February 20 roundup

  • Get me Civics, and make it an emergency: West Virginia legislature “moves to withhold judicial retirement benefits until state supreme court overturns a ruling” [Gavel to Gavel]
  • Do threats to publish intimate pictures of Jeff Bezos fall under provisions of criminal blackmail law? [Eugene Volokh]
  • Manuel Reyes, head of the Puerto Rico Food Marketing, Industry and Distribution Chamber, argues that policy shifts have heightened the costs of the Jones Act [Cato Daily Podcast with Caleb Brown, earlier]
  • Battle of the Ilyas: Ilya Shapiro vs. Ilya Somin on sanctuary city and state litigation [Federalist Society podcast]
  • “Most comprehensive study to date on the effects of voter ID argues that these laws have no effects on overall turnout or on the turnout of any group defined by race, gender, age, or party affiliation,” or on real or perceived fraud; results “cannot be attributed to mobilization against the laws” either [Enrico Cantoni and Vincent Pons, National Bureau of Economic Research] [via]
  • Worst Pigouvian tax idea of the year? Oklahoma lawmaker proposes taxing Uber surge pricing to combat DUI [Ryan Bourne]


  • Re WV: While the exercise of raw power by the legislature is jarring, it seems a bit of turnabout is fair play. For years, we have seen lawlessness in the various judiciaries around the country. The death penalty is a perfect example, as courts have devised ever more creative ways of thwarting the people’s will. Or how about all the New York landowners who have had title clouded based on an alleged centuries-old violation of the non intercourse act or so many other various and sundry decisions that are the exercise of will not judgment. When things like this happen, it isn’t hard to predict that other political actors will use tools at their disposal as well.

    I’ve made this point before–but why should I respect (other than the fact that they have power) courts that, for instance, tolerate the abuses that happened in the Sierra fire case? Why shouldn’t I question the legitimacy of anything written by Judge Wardlaw with her four per curiam reversals? The pat answer is that society needs to have a judiciary that is respected because it is beneficial to society—but doesn’t that mean that courts need to at least try to stay within their lanes? It seems to me that judges shouldn’t be demanding public respect given the abominable injustices courts foist on people.

    Why should Carter Page, for example, respect the judiciary?

  • Yeah on the WV Supreme Court I’m not so sure there is a Civics Emergency……courts of all levels have gotten used to being “the last word” on any issue. I have no idea of the specifics or constitutionality of the ruling, having not read it, but if “you can’t impeach us” is the position of the WV Supreme Court, then I don’t expect a legislature to say okay and throw up its hands and just walk away. Each branch will use its power. I think it’s time to return more power to the people (legislative vs. either executive or judicial) on the whole in government, so the legislative attempts don’t rub me the wrong way.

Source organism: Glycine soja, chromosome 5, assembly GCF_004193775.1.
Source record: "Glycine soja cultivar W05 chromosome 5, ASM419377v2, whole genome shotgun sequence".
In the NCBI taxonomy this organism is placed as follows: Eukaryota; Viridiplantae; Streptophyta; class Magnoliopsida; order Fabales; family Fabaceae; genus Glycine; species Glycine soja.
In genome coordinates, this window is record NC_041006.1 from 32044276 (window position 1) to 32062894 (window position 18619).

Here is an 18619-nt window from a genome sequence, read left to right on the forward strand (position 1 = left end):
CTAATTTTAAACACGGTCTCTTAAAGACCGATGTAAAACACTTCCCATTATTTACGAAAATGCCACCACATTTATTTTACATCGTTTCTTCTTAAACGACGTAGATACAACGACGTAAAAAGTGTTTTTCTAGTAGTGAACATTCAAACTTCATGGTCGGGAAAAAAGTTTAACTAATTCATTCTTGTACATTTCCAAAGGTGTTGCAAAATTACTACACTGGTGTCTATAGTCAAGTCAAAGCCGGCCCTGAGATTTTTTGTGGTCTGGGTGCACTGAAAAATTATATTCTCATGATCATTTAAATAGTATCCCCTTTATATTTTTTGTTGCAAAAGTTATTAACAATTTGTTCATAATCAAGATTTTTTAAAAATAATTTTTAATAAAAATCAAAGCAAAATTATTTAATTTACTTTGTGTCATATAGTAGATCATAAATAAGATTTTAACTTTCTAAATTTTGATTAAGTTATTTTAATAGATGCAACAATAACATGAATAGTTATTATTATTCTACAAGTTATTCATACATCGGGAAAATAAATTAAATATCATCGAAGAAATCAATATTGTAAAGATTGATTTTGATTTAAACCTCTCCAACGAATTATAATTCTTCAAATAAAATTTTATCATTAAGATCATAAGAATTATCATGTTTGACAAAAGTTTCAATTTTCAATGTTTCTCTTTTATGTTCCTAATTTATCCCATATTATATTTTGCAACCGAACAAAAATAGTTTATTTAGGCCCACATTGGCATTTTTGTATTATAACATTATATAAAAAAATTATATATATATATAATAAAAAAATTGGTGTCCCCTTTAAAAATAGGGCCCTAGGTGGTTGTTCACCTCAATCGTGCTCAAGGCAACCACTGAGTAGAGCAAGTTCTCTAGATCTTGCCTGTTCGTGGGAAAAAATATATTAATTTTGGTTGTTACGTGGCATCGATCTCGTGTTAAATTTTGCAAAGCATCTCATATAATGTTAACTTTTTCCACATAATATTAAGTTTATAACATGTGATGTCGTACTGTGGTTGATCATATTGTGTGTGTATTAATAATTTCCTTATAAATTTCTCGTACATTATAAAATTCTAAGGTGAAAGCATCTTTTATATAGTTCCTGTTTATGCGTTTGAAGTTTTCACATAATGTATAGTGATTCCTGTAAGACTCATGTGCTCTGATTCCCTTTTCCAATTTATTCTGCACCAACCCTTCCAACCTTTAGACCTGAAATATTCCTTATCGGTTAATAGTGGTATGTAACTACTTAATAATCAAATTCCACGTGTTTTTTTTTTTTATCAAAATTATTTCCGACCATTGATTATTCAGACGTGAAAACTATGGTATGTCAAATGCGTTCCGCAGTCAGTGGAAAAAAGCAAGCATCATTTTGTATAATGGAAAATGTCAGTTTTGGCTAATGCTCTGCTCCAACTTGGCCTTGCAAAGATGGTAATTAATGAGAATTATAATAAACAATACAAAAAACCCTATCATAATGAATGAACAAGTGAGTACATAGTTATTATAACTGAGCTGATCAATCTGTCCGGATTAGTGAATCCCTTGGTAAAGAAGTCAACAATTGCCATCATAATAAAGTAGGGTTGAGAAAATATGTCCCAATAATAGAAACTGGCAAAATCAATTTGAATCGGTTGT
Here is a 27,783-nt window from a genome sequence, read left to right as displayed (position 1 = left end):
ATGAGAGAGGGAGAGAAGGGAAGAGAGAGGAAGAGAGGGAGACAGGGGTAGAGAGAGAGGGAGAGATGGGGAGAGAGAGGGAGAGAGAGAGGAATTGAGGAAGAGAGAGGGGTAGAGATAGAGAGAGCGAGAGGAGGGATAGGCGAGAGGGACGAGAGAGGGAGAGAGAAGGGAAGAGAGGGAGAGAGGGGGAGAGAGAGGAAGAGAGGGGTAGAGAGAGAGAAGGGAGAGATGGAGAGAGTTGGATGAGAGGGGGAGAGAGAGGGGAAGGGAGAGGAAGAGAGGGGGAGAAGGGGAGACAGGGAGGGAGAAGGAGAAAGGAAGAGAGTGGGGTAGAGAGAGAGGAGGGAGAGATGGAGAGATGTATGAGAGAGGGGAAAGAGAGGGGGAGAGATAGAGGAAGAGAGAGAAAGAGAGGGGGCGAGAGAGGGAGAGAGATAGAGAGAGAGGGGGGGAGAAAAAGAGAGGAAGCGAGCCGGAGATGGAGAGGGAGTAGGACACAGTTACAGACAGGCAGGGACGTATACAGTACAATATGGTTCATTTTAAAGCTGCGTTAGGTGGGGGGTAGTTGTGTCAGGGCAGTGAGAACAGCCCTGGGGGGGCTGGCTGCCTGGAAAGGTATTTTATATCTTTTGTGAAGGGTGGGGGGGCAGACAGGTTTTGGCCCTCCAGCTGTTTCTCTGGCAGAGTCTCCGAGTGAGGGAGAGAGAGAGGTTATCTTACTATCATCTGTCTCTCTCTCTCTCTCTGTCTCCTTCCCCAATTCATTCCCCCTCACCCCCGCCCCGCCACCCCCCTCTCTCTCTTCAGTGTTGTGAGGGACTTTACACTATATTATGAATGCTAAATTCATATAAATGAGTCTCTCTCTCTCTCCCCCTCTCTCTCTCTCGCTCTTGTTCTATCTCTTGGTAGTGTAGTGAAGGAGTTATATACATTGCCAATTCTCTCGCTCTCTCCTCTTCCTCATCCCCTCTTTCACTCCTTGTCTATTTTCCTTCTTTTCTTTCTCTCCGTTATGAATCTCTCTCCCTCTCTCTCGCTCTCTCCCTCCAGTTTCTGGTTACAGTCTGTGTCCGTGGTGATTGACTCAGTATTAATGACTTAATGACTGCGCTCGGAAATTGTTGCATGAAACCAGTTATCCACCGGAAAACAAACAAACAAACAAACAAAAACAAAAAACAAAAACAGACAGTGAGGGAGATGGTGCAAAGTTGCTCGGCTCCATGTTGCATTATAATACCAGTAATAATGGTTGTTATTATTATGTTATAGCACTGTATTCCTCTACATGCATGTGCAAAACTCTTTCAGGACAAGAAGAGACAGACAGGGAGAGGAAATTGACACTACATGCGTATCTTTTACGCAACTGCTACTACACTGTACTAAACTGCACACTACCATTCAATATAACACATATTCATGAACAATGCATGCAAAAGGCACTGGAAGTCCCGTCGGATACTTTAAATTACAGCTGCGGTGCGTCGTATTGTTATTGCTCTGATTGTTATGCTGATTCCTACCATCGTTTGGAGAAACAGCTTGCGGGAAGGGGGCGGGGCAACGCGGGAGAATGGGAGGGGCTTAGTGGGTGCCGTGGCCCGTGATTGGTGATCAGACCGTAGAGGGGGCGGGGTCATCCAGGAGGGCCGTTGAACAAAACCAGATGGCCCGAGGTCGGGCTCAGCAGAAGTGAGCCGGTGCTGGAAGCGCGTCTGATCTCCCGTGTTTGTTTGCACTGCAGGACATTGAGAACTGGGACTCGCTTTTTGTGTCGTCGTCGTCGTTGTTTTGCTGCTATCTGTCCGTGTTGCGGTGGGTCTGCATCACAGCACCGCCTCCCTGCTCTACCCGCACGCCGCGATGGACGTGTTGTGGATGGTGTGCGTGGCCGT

• As I understand it, the WVSC’s decision wasn’t a bare “we can’t be impeached”

      It was more: “we can’t be impeached en mass in a rush by a lame duck legislature so the current governor can appoint our replacements”

      The situation in WV was that the then current governor had lost a bid for re-election and the governor elect was of the opposite party to the then current governor and then current legislative majority.

      Even then, I’m not convinced the WVSC’s decision has any merit, as it was issued sua sponte with out any kind of adversarial proceeding or even a case filed in the lower state courts.

      This kind of reminds me of a mess that happened in Wisconsin back when Tommy Thompson was still Governor. On a dispute between the sitting WI state supreme court and the Governor, the entire state Supreme Court sued the Governor in state court (WTF?). Of course, the suit was entirely a matter of state law and the state constitution, so they couldn’t go to the Federal courts.

      The Governor lost in the trial court, and appealed.
      The Governor lost in the state appellate courts, and appealed again.

      So now what? The case was now before the State Supreme Court, but the state Supreme Court Justices were the plaintiffs. They finally sat a panel of retired Justices to hear the case. The governor still lost.

  • Isn’t it a conflict of interest that the WV Supreme Court is ruling on something that directly affects them—so why shouldn’t the state Legislature appeal to a federal court, or vote to disband the WV Supreme Court and create a new high court? Or are there other options available to to a state legislature?

  • As I understand it the WV Supreme Court’s decision was based on the state constitution and state law. So the US supreme court wouldn’t have jurisdiction to hear the appeal.

    As I understand the issue, a Republican majority state legislature tried to rush through the impeachments in a lame duck session because the then current governor was a Republican, but the governor elect was a Democrat and they wanted the then Republican governor to appoint the justices successors.